Once you have assembled the gardening team and involved the students (people), and determined what you have to work with at your site and what you want to be able to do in the learning garden (place), you are ready to confront the practical issues of creating the garden, which we will call plants as the third part of our 3-P's planning process. This is indeed a simplification, as plants are only one component of the overall garden development, but you get the idea.
In fact, the first step doesn't involve plants! You have considerable work to do to prepare the area for them. Through the visioning exercises you completed as part of the place segment of your planning process, you developed a plan of what features will go where in the space, and this plan now becomes the map for how to proceed.
Think in terms of working big to small, starting with major features and proceeding through the steps to planting details:
Handle any heavy construction first. Think creatively about how to accomplish these tasks, recruiting parents with carpentry skills or high school shop classes. Many features, such as arbors and even frames for raised beds, can be built elsewhere and then assembled and installed at the garden site.
If your plan calls for an arbor but it's not an option in your initial budget, leave room for it to be added later, keeping in mind you will need space to allow for installation among the existing plantings.
If you are building raised beds, carefully consider what materials to use. Old railroad ties and treated lumber may be low-cost and long lasting, but they can create hazards for children -- chemical-laden splinters or chemicals leaching into the garden soil. When working with children - and especially when growing food - it's best to be cautious and use untreated cedar or recycled plastic "lumber." These materials will cost a little more initially, but the long-term benefits are worth the investment.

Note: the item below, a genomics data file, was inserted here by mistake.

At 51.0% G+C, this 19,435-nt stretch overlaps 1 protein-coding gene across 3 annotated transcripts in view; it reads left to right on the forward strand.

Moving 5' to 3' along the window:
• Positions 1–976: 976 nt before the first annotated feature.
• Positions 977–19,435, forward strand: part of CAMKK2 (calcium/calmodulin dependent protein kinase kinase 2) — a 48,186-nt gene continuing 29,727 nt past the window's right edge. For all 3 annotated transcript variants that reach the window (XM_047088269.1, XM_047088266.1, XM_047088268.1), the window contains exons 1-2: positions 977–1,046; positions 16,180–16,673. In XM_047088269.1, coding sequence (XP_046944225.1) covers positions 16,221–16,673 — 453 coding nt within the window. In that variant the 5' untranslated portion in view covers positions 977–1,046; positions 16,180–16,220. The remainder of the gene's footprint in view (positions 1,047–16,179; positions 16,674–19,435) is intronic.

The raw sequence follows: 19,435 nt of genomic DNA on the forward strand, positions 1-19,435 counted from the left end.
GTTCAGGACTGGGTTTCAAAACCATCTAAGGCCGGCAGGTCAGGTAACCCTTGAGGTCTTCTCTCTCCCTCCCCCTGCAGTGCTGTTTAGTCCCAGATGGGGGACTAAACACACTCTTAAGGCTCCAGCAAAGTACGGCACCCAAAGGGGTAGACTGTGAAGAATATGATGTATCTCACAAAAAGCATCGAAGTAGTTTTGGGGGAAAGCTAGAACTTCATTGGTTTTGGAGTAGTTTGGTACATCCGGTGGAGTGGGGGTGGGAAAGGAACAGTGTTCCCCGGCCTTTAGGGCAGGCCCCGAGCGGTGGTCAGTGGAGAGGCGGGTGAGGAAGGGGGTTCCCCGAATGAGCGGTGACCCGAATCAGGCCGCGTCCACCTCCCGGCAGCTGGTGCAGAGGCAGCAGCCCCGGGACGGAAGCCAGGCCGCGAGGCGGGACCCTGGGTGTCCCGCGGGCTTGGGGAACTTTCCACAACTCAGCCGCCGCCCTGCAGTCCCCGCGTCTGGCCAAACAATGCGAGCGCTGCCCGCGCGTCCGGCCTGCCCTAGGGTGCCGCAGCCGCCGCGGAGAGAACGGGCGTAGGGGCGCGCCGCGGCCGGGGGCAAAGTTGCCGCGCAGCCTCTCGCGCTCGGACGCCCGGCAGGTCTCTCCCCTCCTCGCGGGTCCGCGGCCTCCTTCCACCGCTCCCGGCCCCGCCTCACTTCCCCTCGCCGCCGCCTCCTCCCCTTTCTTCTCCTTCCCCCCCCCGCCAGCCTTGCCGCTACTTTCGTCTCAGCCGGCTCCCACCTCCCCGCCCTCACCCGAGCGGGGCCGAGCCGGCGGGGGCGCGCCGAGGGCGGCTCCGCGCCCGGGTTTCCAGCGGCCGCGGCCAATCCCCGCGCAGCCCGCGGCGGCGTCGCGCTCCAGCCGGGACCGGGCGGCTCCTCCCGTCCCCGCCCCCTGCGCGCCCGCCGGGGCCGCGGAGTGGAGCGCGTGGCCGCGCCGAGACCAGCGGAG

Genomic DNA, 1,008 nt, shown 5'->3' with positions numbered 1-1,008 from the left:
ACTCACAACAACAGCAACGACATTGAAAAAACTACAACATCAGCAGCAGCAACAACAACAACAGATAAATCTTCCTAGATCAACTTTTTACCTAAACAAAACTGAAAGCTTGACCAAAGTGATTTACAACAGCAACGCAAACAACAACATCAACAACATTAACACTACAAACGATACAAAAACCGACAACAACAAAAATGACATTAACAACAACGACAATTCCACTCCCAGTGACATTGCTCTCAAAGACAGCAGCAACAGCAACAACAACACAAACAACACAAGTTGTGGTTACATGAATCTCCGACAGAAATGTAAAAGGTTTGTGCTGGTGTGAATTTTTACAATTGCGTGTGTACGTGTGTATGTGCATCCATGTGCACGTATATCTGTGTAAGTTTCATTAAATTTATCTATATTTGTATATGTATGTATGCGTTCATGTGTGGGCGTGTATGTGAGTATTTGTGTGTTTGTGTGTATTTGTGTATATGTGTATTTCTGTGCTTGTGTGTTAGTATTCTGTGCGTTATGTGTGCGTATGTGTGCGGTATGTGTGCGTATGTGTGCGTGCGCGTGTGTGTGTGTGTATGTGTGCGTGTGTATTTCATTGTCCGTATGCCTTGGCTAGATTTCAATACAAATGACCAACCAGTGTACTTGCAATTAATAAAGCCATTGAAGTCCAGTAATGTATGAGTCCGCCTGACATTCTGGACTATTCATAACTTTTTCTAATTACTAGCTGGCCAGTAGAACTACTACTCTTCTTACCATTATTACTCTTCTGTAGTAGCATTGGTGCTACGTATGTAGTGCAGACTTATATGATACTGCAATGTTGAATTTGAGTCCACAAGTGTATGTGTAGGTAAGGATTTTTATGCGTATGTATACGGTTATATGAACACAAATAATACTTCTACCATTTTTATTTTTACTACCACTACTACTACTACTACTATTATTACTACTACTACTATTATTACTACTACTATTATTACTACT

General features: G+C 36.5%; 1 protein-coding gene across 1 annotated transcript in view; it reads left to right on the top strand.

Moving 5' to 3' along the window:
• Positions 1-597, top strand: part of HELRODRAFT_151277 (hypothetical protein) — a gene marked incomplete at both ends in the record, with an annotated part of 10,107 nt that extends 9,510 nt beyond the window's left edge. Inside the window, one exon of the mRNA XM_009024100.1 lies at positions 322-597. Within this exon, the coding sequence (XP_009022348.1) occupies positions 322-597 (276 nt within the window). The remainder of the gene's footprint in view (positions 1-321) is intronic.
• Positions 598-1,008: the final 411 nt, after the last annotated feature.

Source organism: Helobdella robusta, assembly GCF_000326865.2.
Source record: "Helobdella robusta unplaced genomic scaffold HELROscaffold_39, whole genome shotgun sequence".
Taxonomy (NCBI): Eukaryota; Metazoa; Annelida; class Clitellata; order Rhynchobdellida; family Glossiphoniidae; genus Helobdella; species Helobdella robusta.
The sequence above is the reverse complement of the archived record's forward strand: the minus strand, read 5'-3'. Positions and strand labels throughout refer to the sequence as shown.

Be practical about pathway materials. Stone (flagstone, slate, or pea gravel) and pavers (brick or stepping stones) are costly, and while they look wonderful, an inexpensive path of wood chips may work just fine for your garden and free up funds to use elsewhere. Spread layers of newspaper or breathable landscape on the path before applying the mulch to prevent weeds from becoming a maintenance headache. Once these construction tasks are done, you can move on to soil preparation.
If there is one area where people tend to skimp in developing a garden, it is with their soil preparation. Yet, if there's one area where it truly pays to invest, it is in the soil. Most garden soils need some amendment with organic material to increase fertility and to balance drainage and moisture retention. A good general rule is to add a 3- to 4-inch layer of good compost over the beds and dig or till it into the top 8 to 10 inches of soil. If you have compost that you've made yourselves, use it! Otherwise, purchase compost by the cubic yard, which is most economical.